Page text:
Nutrition advice for new parents: How to survive the chaos

A man holds a young baby at a kitchen table while a woman feeds it.

Bringing home a new baby is always a joyful time of celebration, well-wishes and adorable little gifts for the new arrival.

But it can also usher in a chaotic few months when parents are running short on sleep and self-care. Nighttime baby feedings start to blur together, and some moms and dads would be hard-pressed to remember the last time they sat down for a proper meal.

When new parents have a baby question, they’re quick to turn to friends, pediatricians and the internet for answers. But when it comes to caring for themselves, sometimes adults need a few reminders.

A woman playing with baby on a couch

Self-care is key

“Moms and dads should always remember: if they take good care of themselves, they can take better care of their little one,” said Holiday Zanetti, a senior research scientist and clinical investigator for Nutrilite.

In addition, it won’t be long before that newborn is eating table food looking at their parents for examples of what they’re supposed to eat. “So why not set a good example early on with healthy choices?” she said.

Holiday shares some of her best new-parent nutrition tips to make those first few months a little easier—and tastier.

Make a list of food preferences

Think of this as being helpful, not pushy. Relatives and friends want to bring food, and they’d really rather bring something you like. If you prefer chicken and fish to beef, let them know. The same goes for fruits and vegetables.

“Often family and friends want to help provide meals to take the burden off new parents,” Holiday said. “However, these meals might not be preferred, and are not the healthiest choices, thus provide some direction to those who care for you most.”

A man chops vegetables on a cutting board, prepping meals before the new baby comes.

Give them a rundown of your favorites to make shopping easy. They can bring complete dinners, or just bags of non-perishable foods to help make meals easier to pull together

To make these delicious deliveries even more organized, set up an online calendar to help your family and friends coordinate meal-planning. This will ensure you’re not getting too many meals at once, or seeing big gaps with no meals at all.

“Help them plan,” Holiday said. “It will not only help you, but them, too.”

Stock up before the baby arrives

Use the days before the due date to stock the shelves in your freezer, refrigerator and pantry. Have an abundance of non-perishable food on hand. This will put lots of choices within reach when you are ready to make meals.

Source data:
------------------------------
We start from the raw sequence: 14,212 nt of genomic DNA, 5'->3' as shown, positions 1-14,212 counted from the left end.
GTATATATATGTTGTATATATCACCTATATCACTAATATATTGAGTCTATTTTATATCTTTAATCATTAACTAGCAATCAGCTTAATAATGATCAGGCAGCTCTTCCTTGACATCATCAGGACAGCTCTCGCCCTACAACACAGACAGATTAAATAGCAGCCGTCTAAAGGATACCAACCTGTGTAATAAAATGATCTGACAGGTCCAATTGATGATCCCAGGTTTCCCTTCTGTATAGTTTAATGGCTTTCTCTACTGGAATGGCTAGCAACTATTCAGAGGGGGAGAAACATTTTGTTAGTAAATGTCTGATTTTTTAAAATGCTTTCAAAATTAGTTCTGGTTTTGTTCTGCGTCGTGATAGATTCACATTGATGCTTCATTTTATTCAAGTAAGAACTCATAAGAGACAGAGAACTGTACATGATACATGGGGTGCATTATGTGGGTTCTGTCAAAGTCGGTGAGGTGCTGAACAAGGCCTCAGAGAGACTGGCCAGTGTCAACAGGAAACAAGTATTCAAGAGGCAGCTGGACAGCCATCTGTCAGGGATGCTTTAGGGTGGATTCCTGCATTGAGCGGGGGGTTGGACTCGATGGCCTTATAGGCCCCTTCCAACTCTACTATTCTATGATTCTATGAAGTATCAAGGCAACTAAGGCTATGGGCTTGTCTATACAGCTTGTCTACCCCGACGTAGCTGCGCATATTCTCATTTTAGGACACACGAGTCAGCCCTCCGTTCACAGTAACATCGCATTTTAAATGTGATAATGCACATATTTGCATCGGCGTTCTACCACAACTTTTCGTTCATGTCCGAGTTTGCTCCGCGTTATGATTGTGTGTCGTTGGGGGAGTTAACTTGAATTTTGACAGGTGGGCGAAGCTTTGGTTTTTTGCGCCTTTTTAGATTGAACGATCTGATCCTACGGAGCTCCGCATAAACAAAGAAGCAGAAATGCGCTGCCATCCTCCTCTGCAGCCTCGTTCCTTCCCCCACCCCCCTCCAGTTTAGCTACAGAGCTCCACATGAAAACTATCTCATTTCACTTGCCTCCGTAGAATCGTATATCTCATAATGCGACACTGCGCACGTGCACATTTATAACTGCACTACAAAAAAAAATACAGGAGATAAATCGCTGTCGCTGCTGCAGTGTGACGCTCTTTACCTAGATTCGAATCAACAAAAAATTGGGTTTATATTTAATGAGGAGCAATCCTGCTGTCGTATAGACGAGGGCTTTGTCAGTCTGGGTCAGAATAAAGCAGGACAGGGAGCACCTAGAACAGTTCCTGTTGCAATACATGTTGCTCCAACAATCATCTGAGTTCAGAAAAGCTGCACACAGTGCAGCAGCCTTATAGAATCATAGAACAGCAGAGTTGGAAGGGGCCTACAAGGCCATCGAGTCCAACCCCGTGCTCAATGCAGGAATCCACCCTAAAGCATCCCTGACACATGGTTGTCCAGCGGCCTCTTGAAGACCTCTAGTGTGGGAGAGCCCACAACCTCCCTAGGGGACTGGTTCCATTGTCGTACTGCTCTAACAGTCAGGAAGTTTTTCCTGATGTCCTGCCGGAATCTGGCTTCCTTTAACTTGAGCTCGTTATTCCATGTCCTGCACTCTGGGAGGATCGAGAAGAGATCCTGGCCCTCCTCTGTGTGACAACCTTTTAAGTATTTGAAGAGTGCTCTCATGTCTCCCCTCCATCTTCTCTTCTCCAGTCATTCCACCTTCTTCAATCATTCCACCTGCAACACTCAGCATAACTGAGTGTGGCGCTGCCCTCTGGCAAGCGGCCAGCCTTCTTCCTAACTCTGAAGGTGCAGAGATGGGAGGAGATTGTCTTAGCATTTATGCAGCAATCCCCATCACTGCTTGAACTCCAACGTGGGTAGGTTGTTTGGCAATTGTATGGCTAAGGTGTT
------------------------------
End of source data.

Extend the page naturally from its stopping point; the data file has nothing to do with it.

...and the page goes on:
And don’t forget the snacks. Planning for snacks in advance means you’ll have something nutritious on hand when you’re reaching for a little something to keep you going on days filled with baby feedings, diaper duty and laundry.A tray of snacks

“Being hungry and reaching for a snack can end in a less-than-healthy choice,” Holiday said. “Having a few snack options at least ready in your mind or written down—or better yet, prepared—will make that fast grab a healthy one.”

Think fresh fruit, bags of nuts, or other prepackaged items that will give you a nutrient boost, like BodyKey™ Zesty Protein Snacks, which come in single-serving bags. They can keep you going until your next good meal.

Fight fatigue

Parents of newborns often feel exhausted. Little ones need a lot of care and require feedings around the clock in those first few months. One way to help fight fatigue is with a healthy diet.

Another option is adding a supplement like Nutrilite™ Vitamin B Dual-Action, which provides up to 8 hours of energy support.†

Woman pouring coffee from French press with Nutrilite Vitamin B in background.

“Depending on parents’ schedules, it could be recommended in the morning with breakfast, as they are starting the day with a few hours of sleep after newborn feedings every 2-4 hours,” Holiday said. “Or perhaps with lunch, to get through the rest of the day.”

She cautions that pregnant and nursing mothers, or anyone with medical conditions, should consult their physician before using any supplement.

Keep yourself hydrated

Just as parents are focused on nursing or bottle-feeding their little ones, they need to make sure they are staying hydrated as well. Holiday recommends opting for water and staying away from sugary drinks like juice and soda.

“If you need to make your water more exciting to drink it, try a carbonated or flavored water,” Holiday said. One option is Nutrilite™ Twist Tubes 2GO™, which add some vitamins and minerals to your water along with different fruit flavors.

Learn more

With these tips, and a little help from family and friends, parents can make sure they’re getting the nutrition they need even when they are immersed in feeding, burping, changing and rocking their new little bundle of joy.

Read more advice from Holiday at Amway Connections. And to learn more about the Nutrilite™ products mentioned here, please visit the website for Amway US or Amway Canada.


†This statement has not been evaluated by the Food and Drug Administration. This product is not intended to diagnose, treat, cure, or prevent any disease.

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